In addition to providing a force on each knife which only a very minimum lateral tends to increase as the diameter of the log increases, the air springs as described herein provide a means for readily controlling the knife pressure by varyingv the initial pressure of the air entrapped in the air springs. In addition, in the caserof jamming or the like, the pressure on the knives 97 can be readily relieved by releasing the air pressure within the air springs by a suitable venting valve.

As shown in FIG. 11, a resilient bumper 106 is provided between the end 98, of each arm 95 and a stop 107 on the rotor member 34 to limit the extent of radial inward movement of knives 96.

As shown in FIGS. 4, -6, 7 and 8, the rotor head 34 is rotated by an endless belt 108 that is trained over the periphery of the rotor head and a pulley 109 that is driven by a hydraulic motor 110.

Modied roll support In the modied form of the invention shown in FIG. l5, the arms that support each pair of rolls are interconnected by chains in order to provide for simultaneous inward and outward movement toward and from one another. Specifically, a chain 111 has one end thereof connected to arm 51 and the other end thereof connected to the other arm 51 and is trained over an idler sprocket 112 fixed to the frame of the machine. Thus, as one roll 32 moves inwardly or outwardly, the other also moves a corresponding distance. In this form of the invention, an air cylinder 113 yieldingly urges the arms toward one another. Similarly, the rolls 33 are connected to move toward and away from one another by a chain 114 which interconnects the arms 61' and is trained over an idler sprocket 115. An air cylinder 116 yieldingly urges the arms toward one another.

Operation The operation of the bark stripping apparatus can be more readily understood with reference to FIGS. 1-3 and 16-19.

As the leading end of a log L is advanced by in-feed rolls 24, the axis of the log L is below the center line of the rotor head 34 as shown in solid lines in FIG. 1 and broken lines in FIG. 16. As the leading edge of the log engages the lowermost Vroll 32, the chevron shaped vanes elevate the leading end of the log L and center it horizontally with respect to the apparatus. As the leading end of the log L is elevated, it is carried between the rolls 32 which move apart equal distances with respect to the axis of the rotor head and grip the leading end of the log L feeding it inwardly toward the succeeding rolls 33. Since the log advances in an upwardly inclined position (FIG. 16), its leading end strikes upper roll 33, pivots the latter upwardly and advances between rolls 33. The leading end of the log is forced downwardly by upper rolls 33 and when the log is engaged on its underside by lower roll 33, the leading end is vertically centered relative to the rotor head 34. The rolls 33, in turn, feed the leading end of the log inwardly toward the knives of the rotor head 34 which is being continuously rotated. The rolls 33 are closely adjacent the knives and thereby hold the leading end of the log L rmly in a laterally and vertically centered position as it engages theknives. As the knives are struck by the blunt leading end of the log, the forward movement of the log causes the knives to swing in av generally radial arc which extends circumferentially in the direction of rotation of head 34 and axially in the direction of log travel. This reduces to a minimum the effort required to shift the knives radially outwardly into position to engage the bark on the periphery of the log. The stripping action is due tothe breaking of the adhesion of the bark to the log in accordance with the cambium shear principle.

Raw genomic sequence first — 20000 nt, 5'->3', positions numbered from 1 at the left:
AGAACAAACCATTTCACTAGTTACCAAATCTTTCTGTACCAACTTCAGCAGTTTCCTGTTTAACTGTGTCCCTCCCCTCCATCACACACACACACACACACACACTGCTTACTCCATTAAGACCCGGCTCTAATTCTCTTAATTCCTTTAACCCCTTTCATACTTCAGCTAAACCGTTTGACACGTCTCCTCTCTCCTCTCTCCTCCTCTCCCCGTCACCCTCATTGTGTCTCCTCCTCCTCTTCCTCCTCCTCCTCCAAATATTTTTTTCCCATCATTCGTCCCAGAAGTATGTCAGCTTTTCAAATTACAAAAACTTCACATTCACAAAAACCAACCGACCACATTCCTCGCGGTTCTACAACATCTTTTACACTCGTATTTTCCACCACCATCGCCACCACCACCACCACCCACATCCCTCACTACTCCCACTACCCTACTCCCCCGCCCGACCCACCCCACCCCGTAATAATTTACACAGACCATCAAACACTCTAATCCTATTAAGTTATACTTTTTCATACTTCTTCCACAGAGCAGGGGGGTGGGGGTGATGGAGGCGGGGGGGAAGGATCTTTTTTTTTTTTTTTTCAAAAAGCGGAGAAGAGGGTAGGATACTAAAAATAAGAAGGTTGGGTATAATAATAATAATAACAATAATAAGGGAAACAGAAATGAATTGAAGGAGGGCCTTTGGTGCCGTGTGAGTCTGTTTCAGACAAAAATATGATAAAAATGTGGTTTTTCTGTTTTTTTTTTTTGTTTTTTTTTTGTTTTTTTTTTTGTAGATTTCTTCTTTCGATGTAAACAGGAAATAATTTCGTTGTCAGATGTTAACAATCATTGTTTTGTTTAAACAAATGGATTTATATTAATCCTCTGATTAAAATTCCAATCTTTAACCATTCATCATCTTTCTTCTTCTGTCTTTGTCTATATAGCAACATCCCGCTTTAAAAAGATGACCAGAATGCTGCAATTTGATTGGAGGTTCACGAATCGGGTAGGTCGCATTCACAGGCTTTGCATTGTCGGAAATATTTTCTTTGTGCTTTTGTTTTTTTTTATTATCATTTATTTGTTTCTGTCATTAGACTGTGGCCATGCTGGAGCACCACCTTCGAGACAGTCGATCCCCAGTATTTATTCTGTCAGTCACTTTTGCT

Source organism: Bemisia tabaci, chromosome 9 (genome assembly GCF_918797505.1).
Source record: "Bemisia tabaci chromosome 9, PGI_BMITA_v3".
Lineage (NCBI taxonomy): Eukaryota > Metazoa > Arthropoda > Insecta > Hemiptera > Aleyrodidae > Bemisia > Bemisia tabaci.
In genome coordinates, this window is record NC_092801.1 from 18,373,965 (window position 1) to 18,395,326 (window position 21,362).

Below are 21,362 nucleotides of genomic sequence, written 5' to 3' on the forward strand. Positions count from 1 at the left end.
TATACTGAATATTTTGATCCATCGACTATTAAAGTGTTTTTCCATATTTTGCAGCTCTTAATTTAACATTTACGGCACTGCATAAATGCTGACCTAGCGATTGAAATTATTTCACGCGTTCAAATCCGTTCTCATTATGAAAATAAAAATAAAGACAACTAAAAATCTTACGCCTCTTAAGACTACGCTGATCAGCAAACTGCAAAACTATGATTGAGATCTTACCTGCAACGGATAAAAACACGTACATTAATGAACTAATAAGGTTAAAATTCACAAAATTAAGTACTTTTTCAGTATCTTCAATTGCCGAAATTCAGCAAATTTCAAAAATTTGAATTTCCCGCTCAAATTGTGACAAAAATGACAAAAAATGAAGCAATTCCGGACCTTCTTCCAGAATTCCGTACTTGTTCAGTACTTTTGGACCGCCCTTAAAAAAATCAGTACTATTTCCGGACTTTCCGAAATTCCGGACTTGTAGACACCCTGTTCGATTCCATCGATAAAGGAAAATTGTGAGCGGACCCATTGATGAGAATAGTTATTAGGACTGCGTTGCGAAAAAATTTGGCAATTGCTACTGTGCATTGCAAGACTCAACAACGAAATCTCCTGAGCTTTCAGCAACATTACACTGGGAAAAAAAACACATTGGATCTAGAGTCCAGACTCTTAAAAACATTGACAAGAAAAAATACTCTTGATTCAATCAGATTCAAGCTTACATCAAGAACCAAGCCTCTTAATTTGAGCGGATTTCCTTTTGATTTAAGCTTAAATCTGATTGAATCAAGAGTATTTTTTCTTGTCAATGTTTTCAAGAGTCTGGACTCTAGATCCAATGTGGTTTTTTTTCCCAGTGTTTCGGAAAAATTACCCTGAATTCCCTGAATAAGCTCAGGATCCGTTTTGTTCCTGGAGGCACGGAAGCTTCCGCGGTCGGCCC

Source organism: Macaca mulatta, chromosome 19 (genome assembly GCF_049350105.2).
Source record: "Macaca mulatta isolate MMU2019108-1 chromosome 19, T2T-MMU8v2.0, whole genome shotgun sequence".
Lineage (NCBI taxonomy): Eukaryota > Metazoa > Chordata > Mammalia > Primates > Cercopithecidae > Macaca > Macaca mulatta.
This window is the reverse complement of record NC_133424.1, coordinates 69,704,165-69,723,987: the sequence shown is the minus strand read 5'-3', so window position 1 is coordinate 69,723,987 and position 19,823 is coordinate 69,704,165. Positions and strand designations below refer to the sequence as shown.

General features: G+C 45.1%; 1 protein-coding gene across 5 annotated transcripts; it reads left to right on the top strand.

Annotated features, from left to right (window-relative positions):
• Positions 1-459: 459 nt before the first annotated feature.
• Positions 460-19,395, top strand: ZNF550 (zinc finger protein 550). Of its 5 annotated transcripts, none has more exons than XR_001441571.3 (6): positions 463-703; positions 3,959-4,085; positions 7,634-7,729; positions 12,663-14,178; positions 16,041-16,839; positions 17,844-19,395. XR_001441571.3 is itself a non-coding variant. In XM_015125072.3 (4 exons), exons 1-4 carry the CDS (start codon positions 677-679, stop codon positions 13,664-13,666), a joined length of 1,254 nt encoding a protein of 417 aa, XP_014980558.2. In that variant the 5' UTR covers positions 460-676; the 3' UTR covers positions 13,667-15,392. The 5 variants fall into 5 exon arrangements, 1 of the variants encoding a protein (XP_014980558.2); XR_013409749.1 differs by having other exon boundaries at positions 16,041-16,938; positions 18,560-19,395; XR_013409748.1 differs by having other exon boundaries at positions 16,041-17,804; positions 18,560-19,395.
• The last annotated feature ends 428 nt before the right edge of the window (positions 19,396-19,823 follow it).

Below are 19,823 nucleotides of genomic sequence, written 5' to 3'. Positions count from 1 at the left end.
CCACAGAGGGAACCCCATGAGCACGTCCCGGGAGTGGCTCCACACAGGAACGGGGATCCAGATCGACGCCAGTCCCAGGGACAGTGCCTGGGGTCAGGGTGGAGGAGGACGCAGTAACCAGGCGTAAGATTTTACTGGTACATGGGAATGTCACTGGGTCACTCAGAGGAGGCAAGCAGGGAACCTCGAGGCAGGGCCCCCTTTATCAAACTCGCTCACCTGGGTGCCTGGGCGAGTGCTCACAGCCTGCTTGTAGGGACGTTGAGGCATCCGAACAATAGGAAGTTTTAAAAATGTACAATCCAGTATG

As the leading end of the log L moves through the rotor member 34, it is engaged by the succeeding rolls 36 which move outwardly in unison and grip the l-og and begin to pull it through the rotor member. Thus, throughout the major portion of the length of the log L, the rolls 33, 36 firmly grip the portion of the log which is passing through the rotor member 34. Finally, the leading end of the log L moves between the last rolls 37 and the log is delivered to the tiltable tray 38.`